BlackRock EcoSolutions Investment Trust (BQR) - Up 26% YTD though its NAV is up only 7.7%. Now at a 4.4% premium. There may be a reason why this fund has performed so well YTD but I don't see it.
Gabelli Gold, Natural Resources and Income Trust (GGN) - Up 16.3% even though its NAV is negative on the year. Now at an 12.4% premium.
Gabelli Natural Resources, Gold & Income Trust (GNT) - As much as I like the Gabelli leveraged funds, and I picked GNT as a fund to own back in February, both GGN and GNT have gotten ahead of themselves. Now at a 4.5% premium.
Alpine Global Dynamic Dividend fund (AGD) - I'm still at a loss how anybody buys this fund at a premium based on its history. Up 18.8% YTD and now at a 9% premium though its long term NAV performance is among the worst of all equity CEFs.
Except for AGD, many of these overvalued funds are commodity (energy, gas, materials) and metals (gold, silver, etc.) based and a quick reversal in those sectors could support these funds. Still, it might make more sense to own the commodity and metal sector ETFs at this point and sell your own covered-call options for income since BQR, GGN and GNT all use an option-income strategy.
Herein lies the most difficult part of evaluating equity CEFs since tracking historical NAV performances, discount/premiums levels, NAV and market yields can tell you which funds may be under or overvalued but it won't tell you which fund's NAVs will outperform going forward. CEFs are unique in the sense that their income strategies are designed to excel in different market conditions. Most leveraged funds do much better in strong up markets whereas the more defensive option-income funds will outperform in flat to even down markets.
Earlier this year, I advised investors to overweight the leveraged funds in anticipation of a better overall equity market in 2012 after recommending the more defensive option-income funds in 2011. Though 2011 did strongly favor the most defensive option-income funds, most fund's market prices were still thrown out and most CEFs ended the year at the widest discount levels since the market lows in early 2009. 2012 has certainly seen a rebound in most CEF market prices and even if much of the low hanging fruit has been picked for a lot of CEFs, there are still some very attractive funds in both the leveraged and option-income categories based on my analysis.
Undervalued Equity CEFs
Gabelli Healthcare and WellnessRX Trust (GRX) - In an article dated February 1 on the Gabelli funds which you can read here, I suggested that if Gabelli established a recurring distribution schedule for GRX, that the fund should narrow its ridiculously wide -16% discount. Then on March 5, Gabelli adopted a $0.10/share quarterly distribution policy for GRX beginning in June. Though that resulted in a relatively low 5% annualized market yield and investors may have been disappointed, I think there is a lot of room to increase this distribution going forward and for a pure equity leveraged fund whose NAV is up 12.7% YTD and yet is still at almost a -14% discount (see Table 2), I believe GRX is an exceptionally undervalued fund.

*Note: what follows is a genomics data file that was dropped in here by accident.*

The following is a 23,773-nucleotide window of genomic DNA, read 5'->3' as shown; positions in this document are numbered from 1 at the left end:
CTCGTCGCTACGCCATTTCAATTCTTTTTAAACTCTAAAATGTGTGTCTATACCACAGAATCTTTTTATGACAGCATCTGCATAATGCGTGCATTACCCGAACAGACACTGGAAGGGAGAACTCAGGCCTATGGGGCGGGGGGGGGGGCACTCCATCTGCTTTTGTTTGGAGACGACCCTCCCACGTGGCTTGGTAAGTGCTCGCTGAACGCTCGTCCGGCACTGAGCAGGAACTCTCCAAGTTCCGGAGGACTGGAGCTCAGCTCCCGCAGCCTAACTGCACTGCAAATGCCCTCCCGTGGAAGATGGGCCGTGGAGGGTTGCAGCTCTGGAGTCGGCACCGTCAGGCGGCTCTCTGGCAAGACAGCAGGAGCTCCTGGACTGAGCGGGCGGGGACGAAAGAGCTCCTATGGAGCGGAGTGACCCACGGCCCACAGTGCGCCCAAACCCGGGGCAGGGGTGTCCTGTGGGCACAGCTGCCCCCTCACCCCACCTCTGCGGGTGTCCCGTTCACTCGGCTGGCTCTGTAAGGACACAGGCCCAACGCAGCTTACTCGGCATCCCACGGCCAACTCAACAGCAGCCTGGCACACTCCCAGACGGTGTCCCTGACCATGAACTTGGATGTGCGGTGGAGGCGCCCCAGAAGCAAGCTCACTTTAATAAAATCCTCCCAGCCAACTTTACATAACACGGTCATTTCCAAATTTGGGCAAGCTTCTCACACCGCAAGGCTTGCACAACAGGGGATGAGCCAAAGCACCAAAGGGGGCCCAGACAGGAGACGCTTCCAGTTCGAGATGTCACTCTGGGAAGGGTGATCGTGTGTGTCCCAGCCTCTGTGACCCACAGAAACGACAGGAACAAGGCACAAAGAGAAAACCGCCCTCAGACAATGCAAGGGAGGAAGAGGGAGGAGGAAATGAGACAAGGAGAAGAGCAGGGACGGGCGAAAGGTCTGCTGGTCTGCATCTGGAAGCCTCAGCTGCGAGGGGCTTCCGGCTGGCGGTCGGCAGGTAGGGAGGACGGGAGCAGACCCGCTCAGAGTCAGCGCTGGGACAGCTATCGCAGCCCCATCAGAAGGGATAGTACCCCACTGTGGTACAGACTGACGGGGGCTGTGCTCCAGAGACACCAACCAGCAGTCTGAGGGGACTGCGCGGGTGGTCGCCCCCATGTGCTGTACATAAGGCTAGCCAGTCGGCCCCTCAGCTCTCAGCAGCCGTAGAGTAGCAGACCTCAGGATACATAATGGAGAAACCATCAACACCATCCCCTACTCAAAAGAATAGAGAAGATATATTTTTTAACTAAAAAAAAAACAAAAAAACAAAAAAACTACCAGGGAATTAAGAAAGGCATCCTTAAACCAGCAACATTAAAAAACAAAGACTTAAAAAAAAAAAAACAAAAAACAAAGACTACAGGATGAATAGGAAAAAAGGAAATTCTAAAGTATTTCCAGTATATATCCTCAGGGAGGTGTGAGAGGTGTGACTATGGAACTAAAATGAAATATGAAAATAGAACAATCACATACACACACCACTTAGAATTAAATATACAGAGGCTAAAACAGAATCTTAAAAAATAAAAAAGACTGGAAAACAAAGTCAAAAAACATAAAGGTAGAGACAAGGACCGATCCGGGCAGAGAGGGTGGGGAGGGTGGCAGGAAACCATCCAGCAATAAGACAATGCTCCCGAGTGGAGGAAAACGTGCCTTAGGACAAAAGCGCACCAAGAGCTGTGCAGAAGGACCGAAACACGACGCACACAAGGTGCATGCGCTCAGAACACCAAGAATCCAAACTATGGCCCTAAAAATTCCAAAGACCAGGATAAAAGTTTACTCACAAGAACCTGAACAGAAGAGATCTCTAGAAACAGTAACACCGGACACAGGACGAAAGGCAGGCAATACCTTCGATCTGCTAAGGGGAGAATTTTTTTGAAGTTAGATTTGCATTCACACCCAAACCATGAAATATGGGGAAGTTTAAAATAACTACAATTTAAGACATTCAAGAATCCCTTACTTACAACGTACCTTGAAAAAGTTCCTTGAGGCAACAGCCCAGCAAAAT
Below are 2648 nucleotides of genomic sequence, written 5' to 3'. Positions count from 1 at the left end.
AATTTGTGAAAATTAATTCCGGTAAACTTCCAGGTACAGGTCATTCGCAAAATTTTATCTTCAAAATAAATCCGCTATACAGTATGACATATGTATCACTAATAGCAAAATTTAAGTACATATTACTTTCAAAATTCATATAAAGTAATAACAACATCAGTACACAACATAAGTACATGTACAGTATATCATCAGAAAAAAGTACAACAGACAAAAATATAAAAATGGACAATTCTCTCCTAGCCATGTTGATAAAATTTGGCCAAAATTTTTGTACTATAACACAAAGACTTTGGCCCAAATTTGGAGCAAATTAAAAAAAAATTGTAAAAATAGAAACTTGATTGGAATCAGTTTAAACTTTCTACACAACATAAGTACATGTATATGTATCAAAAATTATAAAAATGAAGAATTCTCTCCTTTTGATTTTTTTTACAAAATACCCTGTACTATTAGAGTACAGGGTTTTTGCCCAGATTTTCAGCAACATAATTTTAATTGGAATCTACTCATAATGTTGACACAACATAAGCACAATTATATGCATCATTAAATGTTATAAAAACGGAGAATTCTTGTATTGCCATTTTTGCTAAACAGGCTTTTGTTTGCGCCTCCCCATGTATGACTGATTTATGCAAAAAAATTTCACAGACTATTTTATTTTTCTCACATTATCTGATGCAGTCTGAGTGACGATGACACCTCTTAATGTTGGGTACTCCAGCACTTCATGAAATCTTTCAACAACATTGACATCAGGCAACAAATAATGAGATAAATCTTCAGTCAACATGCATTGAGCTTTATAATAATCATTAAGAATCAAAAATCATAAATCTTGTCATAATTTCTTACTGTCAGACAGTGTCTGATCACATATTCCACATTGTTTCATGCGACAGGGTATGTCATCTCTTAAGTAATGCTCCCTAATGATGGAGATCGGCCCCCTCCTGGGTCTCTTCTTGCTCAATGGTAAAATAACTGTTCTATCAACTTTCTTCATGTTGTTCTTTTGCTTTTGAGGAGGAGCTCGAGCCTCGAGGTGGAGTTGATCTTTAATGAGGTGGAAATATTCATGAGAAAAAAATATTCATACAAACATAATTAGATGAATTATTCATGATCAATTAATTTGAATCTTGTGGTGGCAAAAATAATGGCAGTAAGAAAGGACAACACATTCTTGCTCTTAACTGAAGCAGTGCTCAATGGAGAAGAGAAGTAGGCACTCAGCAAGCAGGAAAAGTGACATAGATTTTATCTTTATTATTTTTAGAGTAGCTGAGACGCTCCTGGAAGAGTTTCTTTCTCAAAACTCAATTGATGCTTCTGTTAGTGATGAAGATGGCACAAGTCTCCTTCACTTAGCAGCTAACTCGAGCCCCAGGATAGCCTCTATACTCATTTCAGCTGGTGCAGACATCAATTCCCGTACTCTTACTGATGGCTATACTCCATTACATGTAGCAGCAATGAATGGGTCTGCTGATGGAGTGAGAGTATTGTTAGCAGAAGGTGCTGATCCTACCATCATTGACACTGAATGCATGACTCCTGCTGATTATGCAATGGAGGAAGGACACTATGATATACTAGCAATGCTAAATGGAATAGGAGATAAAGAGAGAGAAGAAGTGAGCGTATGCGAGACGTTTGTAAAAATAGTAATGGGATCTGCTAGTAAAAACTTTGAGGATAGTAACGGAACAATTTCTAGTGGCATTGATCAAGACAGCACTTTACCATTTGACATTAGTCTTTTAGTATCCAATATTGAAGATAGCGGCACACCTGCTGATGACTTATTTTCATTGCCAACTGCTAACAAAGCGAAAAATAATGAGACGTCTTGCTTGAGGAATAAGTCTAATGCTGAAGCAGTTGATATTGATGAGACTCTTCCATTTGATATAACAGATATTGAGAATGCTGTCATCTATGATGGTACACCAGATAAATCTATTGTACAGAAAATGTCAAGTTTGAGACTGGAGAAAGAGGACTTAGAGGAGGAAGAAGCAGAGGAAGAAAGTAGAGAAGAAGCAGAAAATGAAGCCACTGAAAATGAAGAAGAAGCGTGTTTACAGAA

Nuveen Tax-Advantaged Dividend Growth fund (JTD) - Another leveraged fund that is severely undervalued based on its strong 9.4% NAV performance YTD and -10.2% discount (see Table 2). JTD is 30% leveraged and includes about 24% of its portfolio invested in preferred securities for income and to lower volatility. The other nice feature about JTD is that the rest of its portfolio is invested only in U.S. based large-cap stocks. JTD has gotten exceptionally hard hit in April and I believe is due for a rebound.
Eaton Vance Enhanced Equity Income fund (EOI) and the Eaton Vance Enhanced Equity Income fund II (EOS) - Nobody likes these funds and that's why I like them. Two monthly pay option-income funds that have the best NAV performances of all the Eaton Vance option-income CEFs YTD and yet trade at -14% discounts. Yes, historically, EOI and EOS have been NAV laggards and after another distribution cut in March, everyone has just about given up on these two funds. I like them from a pure value play and with a relatively low 50% option coverage on their U.S. equity only portfolios and an even more manageable NAV yield with the distribution cuts, investors can pick up a relatively high windfall 9.8% market yield on EOS and a 9.6% market yield on EOI.
The tables shown above can be an extremely valuable starting point for investors to identify over and undervalued equity CEFs. Again, if you would like to see the full tables with all the equity CEFs included, you can email me and I will send them to you in an Excel spreadsheet format.